Mechanic had to free helicopter landing gear, report says
A helicopter carrying oil workers had to hover with its nose in the air at an airport in Shetland to allow a mechanic to release the landing gear.
The helicopter, with two crew and 19 passengers on board, was on approach to Scatsa Airport from the Magnus platform when the incident happened.
The Air Accidents Investigation Branch said the S-92’s landing gear was found to be covered in oily, dirty deposits.
However, it could not identify the exact cause of the failure.
The AAIB report said the incident, on 29 January, highlighted issues with procedures on how to deal with such an emergency, which had now been addressed.
It was found that the automatic nose wheel self-centring mechanism of the Sikorsky helicopter had not operated, causing the nose wheels to jam in their bay.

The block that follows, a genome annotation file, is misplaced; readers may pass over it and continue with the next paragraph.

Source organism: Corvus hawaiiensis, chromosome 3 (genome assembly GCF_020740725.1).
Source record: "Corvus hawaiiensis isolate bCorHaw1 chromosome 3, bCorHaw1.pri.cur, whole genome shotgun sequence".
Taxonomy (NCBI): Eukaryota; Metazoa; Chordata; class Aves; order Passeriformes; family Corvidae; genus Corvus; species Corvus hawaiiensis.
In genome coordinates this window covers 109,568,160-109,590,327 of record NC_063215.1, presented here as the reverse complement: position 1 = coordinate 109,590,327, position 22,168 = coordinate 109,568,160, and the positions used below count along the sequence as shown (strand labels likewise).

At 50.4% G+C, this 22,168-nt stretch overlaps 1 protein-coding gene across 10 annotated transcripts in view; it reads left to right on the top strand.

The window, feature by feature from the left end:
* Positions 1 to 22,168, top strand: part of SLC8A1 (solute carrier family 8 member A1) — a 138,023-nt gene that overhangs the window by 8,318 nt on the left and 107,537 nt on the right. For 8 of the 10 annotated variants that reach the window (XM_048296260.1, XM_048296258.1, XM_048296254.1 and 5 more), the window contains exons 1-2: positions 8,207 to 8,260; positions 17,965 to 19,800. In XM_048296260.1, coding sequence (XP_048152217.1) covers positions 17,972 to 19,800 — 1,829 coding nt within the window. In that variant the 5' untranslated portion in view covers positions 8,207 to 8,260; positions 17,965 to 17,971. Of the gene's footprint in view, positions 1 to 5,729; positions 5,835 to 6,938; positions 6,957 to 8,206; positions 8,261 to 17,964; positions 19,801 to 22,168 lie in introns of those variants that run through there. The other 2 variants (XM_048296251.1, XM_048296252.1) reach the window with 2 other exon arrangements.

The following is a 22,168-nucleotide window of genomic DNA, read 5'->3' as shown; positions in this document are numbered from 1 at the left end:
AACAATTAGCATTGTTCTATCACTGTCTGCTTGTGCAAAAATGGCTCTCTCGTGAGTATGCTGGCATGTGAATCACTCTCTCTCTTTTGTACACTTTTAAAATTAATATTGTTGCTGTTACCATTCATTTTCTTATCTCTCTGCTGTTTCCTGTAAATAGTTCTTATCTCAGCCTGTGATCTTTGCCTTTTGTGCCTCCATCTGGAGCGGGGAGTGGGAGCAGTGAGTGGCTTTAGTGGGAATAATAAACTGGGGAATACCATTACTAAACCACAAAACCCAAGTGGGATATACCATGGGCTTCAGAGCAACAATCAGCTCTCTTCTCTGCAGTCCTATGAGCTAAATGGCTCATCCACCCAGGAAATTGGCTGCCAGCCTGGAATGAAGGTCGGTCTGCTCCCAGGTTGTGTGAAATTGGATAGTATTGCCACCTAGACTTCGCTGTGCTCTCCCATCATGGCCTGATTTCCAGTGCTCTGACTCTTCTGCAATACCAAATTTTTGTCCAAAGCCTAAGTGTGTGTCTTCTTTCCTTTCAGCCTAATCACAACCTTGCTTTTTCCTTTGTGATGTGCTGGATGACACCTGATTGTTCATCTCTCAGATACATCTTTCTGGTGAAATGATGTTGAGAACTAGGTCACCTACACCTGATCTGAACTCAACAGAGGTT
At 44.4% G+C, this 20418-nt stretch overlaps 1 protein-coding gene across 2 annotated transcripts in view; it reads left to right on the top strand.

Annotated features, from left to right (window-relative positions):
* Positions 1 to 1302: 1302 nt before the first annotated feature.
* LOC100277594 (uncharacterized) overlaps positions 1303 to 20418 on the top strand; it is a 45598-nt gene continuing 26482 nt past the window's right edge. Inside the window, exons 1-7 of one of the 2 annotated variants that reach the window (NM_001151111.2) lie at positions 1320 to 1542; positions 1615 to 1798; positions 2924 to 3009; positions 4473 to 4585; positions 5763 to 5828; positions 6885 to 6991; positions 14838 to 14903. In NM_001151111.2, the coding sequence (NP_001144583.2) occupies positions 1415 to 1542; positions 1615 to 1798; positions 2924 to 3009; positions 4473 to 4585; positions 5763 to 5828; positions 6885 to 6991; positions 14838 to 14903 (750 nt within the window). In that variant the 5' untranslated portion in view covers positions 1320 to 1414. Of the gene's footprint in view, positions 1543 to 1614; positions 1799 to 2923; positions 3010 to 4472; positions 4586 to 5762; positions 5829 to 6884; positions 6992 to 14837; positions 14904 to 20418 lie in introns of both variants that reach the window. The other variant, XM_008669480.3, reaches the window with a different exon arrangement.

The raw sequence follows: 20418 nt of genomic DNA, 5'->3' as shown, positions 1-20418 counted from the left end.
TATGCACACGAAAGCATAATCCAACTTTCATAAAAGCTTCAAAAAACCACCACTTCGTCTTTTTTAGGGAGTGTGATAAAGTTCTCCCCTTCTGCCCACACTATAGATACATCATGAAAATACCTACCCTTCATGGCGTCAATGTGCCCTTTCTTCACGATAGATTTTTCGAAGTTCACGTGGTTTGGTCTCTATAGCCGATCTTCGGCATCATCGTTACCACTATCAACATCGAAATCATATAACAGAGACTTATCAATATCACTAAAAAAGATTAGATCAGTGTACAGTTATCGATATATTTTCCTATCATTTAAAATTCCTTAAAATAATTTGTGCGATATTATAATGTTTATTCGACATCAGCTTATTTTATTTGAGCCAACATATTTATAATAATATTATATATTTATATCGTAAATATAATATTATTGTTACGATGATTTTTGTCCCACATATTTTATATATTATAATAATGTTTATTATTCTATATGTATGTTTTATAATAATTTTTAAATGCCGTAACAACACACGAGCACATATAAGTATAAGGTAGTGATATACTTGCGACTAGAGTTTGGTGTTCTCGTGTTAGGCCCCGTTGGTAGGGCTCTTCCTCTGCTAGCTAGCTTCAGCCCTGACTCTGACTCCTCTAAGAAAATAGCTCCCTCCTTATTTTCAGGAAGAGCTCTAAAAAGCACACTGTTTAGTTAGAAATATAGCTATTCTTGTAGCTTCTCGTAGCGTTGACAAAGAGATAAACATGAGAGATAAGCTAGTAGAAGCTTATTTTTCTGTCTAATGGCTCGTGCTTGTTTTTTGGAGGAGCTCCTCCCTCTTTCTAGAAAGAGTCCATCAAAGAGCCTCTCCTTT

The crew sought advice from engineers over the radio and then hovered the helicopter over the runway apron, with its back wheels on the ground and nose held in the air.
An engineer then checked the nose landing gear (NLG) and released it with a lever, allowing the helicopter to land.
Passengers were briefed before the manoeuvre and emergency services were on standby throughout.
The cause of the failure was not determined, but the AAIB said the operator had taken three safety actions, including updated guidance for engineers and a review of emergency operations procedures.
The helicopter was removed from service and the landing gear was replaced.
The AAIB report said: “The exact cause of the failure of the NLG to centre the nose wheels during retraction could not be determined. However, the operator has taken steps to inform its staff of a potential cause identified in previous cases by the manufacturer.
“The incident has also highlighted a discontinuity in the operator’s emergency procedures, which have also been addressed.”